Monday Morning UX Blues

It’s just another Monday morning. I have a payments page to finish, and I’m all out of unique, breathtaking, ideas.

There are too many existing standards for payments templates, and I’m struggling to find something fun to put on the page.

After a quick stumble I move to designer news, hoping for some salvation.

Looking at the top 3 small business websites in designernews, I find:

  1. Repick — clean, good use of white space, next step is clear, sign in sticks out, responsive. Positioning search at top left is interesting, I wish they gave me a suggestion to search .

2) MargaretRiver — clean, good use of background image to introduce the product in a healthy theme (next slide has smiling young professionals!), logo fits the vineyard feel, main actions are clear (though I would emphasize one of the 3 header buttons), and of course the site is responsive.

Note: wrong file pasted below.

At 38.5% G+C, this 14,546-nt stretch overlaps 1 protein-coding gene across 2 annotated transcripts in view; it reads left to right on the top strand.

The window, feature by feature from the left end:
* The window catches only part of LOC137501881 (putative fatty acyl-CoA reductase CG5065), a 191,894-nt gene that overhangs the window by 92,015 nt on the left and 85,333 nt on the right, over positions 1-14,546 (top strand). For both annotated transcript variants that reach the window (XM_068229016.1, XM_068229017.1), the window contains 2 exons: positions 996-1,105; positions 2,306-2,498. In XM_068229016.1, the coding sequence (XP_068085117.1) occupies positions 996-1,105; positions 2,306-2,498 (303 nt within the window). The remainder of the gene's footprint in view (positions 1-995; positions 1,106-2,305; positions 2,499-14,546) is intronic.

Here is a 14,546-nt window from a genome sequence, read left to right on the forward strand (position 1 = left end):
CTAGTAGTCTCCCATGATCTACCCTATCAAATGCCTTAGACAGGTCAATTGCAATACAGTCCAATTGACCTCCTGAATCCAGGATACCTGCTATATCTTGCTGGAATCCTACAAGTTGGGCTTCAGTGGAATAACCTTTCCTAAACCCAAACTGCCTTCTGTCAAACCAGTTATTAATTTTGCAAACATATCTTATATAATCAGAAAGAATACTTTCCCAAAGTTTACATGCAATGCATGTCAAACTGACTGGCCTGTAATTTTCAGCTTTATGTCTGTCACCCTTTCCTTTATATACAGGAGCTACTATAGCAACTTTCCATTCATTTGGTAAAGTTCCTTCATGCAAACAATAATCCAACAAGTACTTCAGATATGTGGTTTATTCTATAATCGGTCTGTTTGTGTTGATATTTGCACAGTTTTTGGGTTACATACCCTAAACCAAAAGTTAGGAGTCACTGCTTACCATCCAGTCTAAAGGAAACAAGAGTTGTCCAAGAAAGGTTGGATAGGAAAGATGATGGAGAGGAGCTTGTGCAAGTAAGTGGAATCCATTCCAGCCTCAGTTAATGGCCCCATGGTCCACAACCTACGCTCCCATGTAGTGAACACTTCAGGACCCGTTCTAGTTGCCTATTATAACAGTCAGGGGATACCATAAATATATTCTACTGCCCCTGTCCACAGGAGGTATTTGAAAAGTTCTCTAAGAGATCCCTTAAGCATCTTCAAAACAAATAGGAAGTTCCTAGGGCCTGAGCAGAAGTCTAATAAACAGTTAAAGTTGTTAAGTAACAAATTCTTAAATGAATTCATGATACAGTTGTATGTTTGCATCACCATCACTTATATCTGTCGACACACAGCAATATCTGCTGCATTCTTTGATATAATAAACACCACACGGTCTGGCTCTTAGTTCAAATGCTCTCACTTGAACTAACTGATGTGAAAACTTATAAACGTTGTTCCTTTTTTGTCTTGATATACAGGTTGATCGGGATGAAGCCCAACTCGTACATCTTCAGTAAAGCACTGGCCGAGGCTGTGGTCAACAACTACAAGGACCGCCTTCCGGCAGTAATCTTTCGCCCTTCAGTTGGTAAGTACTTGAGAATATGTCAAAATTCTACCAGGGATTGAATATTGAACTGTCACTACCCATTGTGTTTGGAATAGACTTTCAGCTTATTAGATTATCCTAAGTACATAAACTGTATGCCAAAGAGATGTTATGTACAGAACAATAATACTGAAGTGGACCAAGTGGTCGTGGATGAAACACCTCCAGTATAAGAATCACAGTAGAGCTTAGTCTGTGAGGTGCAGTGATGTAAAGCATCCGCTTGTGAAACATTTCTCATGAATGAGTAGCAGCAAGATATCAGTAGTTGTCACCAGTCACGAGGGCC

3) Artinmusic — clean, clear value proposition, and of course responsive.

So everyone is caught up on white space, responsiveness, minimalism, modernity, but why is it all so BORING? Please tell me you have something crazy planned for an album art centered site! something that will feel delightful and bring me closer to what you’re doing.

Standards overload

The web used to be an annoying place. With complete disregard for the user, site owners just created whatever the hell they wanted and our sites would sing and speak to us and do all sorts of god awful things that were amazingly fun to discover!

Today we see designers rebelling against the nuisance that used to be web 1.0 with clean, minimal designs overflowing with industry best standards. But it wasn’t all bad back in the days of 1.0, and it certainly shouldn’t all be forgotten.

In ux-app.com, we introduced an awesome little widget that lets a user better control mock up pages. I remember first seeing this fantastic little thing and toggling it again and again. I was having a bit of fun online!

It’s not often I get this feeling anymore when I approach slick modern sites and it’s certainly a shame!

Give me one fun interaction to discover, at least make something hop for a bit so I can crack a smile while your next product offering loads.